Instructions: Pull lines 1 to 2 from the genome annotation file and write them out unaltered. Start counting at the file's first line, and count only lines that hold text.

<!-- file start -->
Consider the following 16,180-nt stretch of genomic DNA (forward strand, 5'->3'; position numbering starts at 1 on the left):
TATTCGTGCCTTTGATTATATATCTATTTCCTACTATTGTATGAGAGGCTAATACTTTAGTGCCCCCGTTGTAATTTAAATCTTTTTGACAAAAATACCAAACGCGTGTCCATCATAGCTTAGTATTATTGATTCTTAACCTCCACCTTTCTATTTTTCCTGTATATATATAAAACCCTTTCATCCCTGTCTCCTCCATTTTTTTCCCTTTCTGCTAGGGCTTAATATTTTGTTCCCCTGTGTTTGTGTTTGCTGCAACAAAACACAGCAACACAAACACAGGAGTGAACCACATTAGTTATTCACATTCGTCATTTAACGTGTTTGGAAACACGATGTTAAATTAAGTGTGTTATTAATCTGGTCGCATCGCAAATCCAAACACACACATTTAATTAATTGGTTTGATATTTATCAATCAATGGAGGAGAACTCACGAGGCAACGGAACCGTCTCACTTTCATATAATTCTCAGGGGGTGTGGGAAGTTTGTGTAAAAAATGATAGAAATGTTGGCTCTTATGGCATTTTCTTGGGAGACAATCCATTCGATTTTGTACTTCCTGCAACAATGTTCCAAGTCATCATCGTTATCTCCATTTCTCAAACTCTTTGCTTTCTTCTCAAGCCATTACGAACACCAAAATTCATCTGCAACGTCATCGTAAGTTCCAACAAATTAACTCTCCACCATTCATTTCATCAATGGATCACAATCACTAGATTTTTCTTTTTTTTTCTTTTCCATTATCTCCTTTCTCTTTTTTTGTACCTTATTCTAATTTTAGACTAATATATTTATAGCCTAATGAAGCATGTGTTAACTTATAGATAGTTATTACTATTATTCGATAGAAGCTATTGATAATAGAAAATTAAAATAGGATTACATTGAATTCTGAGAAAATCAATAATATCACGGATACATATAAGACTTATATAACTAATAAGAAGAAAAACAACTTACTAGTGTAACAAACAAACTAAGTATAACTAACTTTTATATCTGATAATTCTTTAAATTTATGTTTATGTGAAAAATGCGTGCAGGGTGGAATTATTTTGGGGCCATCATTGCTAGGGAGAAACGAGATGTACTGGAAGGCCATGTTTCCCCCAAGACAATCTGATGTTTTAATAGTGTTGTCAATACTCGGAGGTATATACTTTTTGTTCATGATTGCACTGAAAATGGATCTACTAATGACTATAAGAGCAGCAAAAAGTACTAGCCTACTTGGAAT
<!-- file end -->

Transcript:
Consider the following 16,180-nt stretch of genomic DNA (forward strand, 5'->3'; position numbering starts at 1 on the left):
TATTCGTGCCTTTGATTATATATCTATTTCCTACTATTGTATGAGAGGCTAATACTTTAGTGCCCCCGTTGTAATTTAAATCTTTTTGACAAAAATACCAAACGCGTGTCCATCATAGCTTAGTATTATTGATTCTTAACCTCCACCTTTCTATTTTTCCTGTATATATATAAAACCCTTTCATCCCTGTCTCCTCCATTTTTTTCCCTTTCTGCTAGGGCTTAATATTTTGTTCCCCTGTGTTTGTGTTTGCTGCAACAAAACACAGCAACACAAACACAGGAGTGAACCACATTAGTTATTCACATTCGTCATTTAACGTGTTTGGAAACACGATGTTAAATTAAGTGTGTTATTAATCTGGTCGCATCGCAAATCCAAACACACACATTTAATTAATTGGTTTGATATTTATCAATCAATGGAGGAGAACTCACGAGGCAACGGAACCGTCTCACTTTCATATAATTCTCAGGGGGTGTGGGAAGTTTGTGTAAAAAATGATAGAAATGTTGGCTCTTATGGCATTTTCTTGGGAGACAATCCATTCGATTTTGTACTTCCTGCAACAATGTTCCAAGTCATCATCGTTATCTCCATTTCTCAAACTCTTTGCTTTCTTCTCAAGCCATTACGAACACCAAAATTCATCTGCAACGTCATCGTAAGTTCCAACAAATTAACTCTCCACCATTCATTTCATCAATGGATCACAATCACTAGATTTTTCTTTTTTTTTCTTTTCCATTATCTCCTTTCTCTTTTTTTGTACCTTATTCTAATTTTAGACTAATATATTTATAGCCTAATGAAGCATGTGTTAACTTATAGATAGTTATTACTATTATTCGATAGAAGCTATTGATAATAGAAAATTAAAATAGGATTACATTGAATTCTGAGAAAATCAATAATATCACGGATACATATAAGACTTATATAACTAATAAGAAGAAAAACAACTTACTAGTGTAACAAACAAACTAAGTATAACTAACTTTTATATCTGATAATTCTTTAAATTTATGTTTATGTGAAAAATGCGTGCAGGGTGGAATTATTTTGGGGCCATCATTGCTAGGGAGAAACGAGATGTACTGGAAGGCCATGTTTCCCCCAAGACAATCTGATGTTTTAATAGTGTTGTCAATACTCGGAGGTATATACTTTTTGTTCATGATTGCACTGAAAATGGATCTACTAATGACTATAAGAGCAGCAAAAAGTACTAGCCTACTTGGAAT